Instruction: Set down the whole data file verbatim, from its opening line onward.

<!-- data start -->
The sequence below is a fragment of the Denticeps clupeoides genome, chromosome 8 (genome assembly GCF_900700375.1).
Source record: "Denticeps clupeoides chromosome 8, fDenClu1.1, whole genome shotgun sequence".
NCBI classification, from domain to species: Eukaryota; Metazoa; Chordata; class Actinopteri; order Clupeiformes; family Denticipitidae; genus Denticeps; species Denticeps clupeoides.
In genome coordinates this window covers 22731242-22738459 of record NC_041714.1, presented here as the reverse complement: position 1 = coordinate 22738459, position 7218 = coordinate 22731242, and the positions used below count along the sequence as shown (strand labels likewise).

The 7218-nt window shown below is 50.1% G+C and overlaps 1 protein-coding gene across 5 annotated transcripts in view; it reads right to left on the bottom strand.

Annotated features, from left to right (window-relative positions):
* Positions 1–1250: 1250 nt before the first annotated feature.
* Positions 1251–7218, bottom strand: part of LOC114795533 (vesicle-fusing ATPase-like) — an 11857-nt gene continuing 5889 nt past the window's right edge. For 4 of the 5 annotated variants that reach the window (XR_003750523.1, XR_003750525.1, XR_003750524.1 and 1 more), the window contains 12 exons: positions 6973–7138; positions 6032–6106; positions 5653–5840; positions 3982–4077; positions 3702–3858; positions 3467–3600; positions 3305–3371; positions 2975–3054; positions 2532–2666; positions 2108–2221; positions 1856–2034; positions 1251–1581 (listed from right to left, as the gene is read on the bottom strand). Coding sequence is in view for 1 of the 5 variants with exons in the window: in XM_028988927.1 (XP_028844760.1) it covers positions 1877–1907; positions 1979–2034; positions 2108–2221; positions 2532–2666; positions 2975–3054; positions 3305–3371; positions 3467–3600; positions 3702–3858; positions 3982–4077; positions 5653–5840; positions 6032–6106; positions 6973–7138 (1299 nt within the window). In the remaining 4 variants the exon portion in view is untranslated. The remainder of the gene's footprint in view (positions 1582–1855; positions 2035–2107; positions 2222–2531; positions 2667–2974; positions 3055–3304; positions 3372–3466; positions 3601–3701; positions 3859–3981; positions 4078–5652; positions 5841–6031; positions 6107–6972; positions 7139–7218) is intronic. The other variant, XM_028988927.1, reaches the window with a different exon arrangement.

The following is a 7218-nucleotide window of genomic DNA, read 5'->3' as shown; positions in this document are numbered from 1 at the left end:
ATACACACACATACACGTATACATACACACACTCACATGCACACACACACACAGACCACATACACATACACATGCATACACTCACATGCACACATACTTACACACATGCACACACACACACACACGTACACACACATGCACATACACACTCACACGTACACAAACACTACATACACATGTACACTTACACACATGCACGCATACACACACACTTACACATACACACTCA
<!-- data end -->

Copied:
The sequence below is a fragment of the Denticeps clupeoides genome, chromosome 8 (genome assembly GCF_900700375.1).
Source record: "Denticeps clupeoides chromosome 8, fDenClu1.1, whole genome shotgun sequence".
NCBI classification, from domain to species: Eukaryota; Metazoa; Chordata; class Actinopteri; order Clupeiformes; family Denticipitidae; genus Denticeps; species Denticeps clupeoides.
In genome coordinates this window covers 22731242-22738459 of record NC_041714.1, presented here as the reverse complement: position 1 = coordinate 22738459, position 7218 = coordinate 22731242, and the positions used below count along the sequence as shown (strand labels likewise).

The 7218-nt window shown below is 50.1% G+C and overlaps 1 protein-coding gene across 5 annotated transcripts in view; it reads right to left on the bottom strand.

Annotated features, from left to right (window-relative positions):
* Positions 1–1250: 1250 nt before the first annotated feature.
* Positions 1251–7218, bottom strand: part of LOC114795533 (vesicle-fusing ATPase-like) — an 11857-nt gene continuing 5889 nt past the window's right edge. For 4 of the 5 annotated variants that reach the window (XR_003750523.1, XR_003750525.1, XR_003750524.1 and 1 more), the window contains 12 exons: positions 6973–7138; positions 6032–6106; positions 5653–5840; positions 3982–4077; positions 3702–3858; positions 3467–3600; positions 3305–3371; positions 2975–3054; positions 2532–2666; positions 2108–2221; positions 1856–2034; positions 1251–1581 (listed from right to left, as the gene is read on the bottom strand). Coding sequence is in view for 1 of the 5 variants with exons in the window: in XM_028988927.1 (XP_028844760.1) it covers positions 1877–1907; positions 1979–2034; positions 2108–2221; positions 2532–2666; positions 2975–3054; positions 3305–3371; positions 3467–3600; positions 3702–3858; positions 3982–4077; positions 5653–5840; positions 6032–6106; positions 6973–7138 (1299 nt within the window). In the remaining 4 variants the exon portion in view is untranslated. The remainder of the gene's footprint in view (positions 1582–1855; positions 2035–2107; positions 2222–2531; positions 2667–2974; positions 3055–3304; positions 3372–3466; positions 3601–3701; positions 3859–3981; positions 4078–5652; positions 5841–6031; positions 6107–6972; positions 7139–7218) is intronic. The other variant, XM_028988927.1, reaches the window with a different exon arrangement.

The following is a 7218-nucleotide window of genomic DNA, read 5'->3' as shown; positions in this document are numbered from 1 at the left end:
ATACACACACATACACGTATACATACACACACTCACATGCACACACACACACAGACCACATACACATACACATGCATACACTCACATGCACACATACTTACACACATGCACACACACACACACACGTACACACACATGCACATACACACTCACACGTACACAAACACTACATACACATGTACACTTACACACATGCACGCATACACACACACTTACACATACACACTCA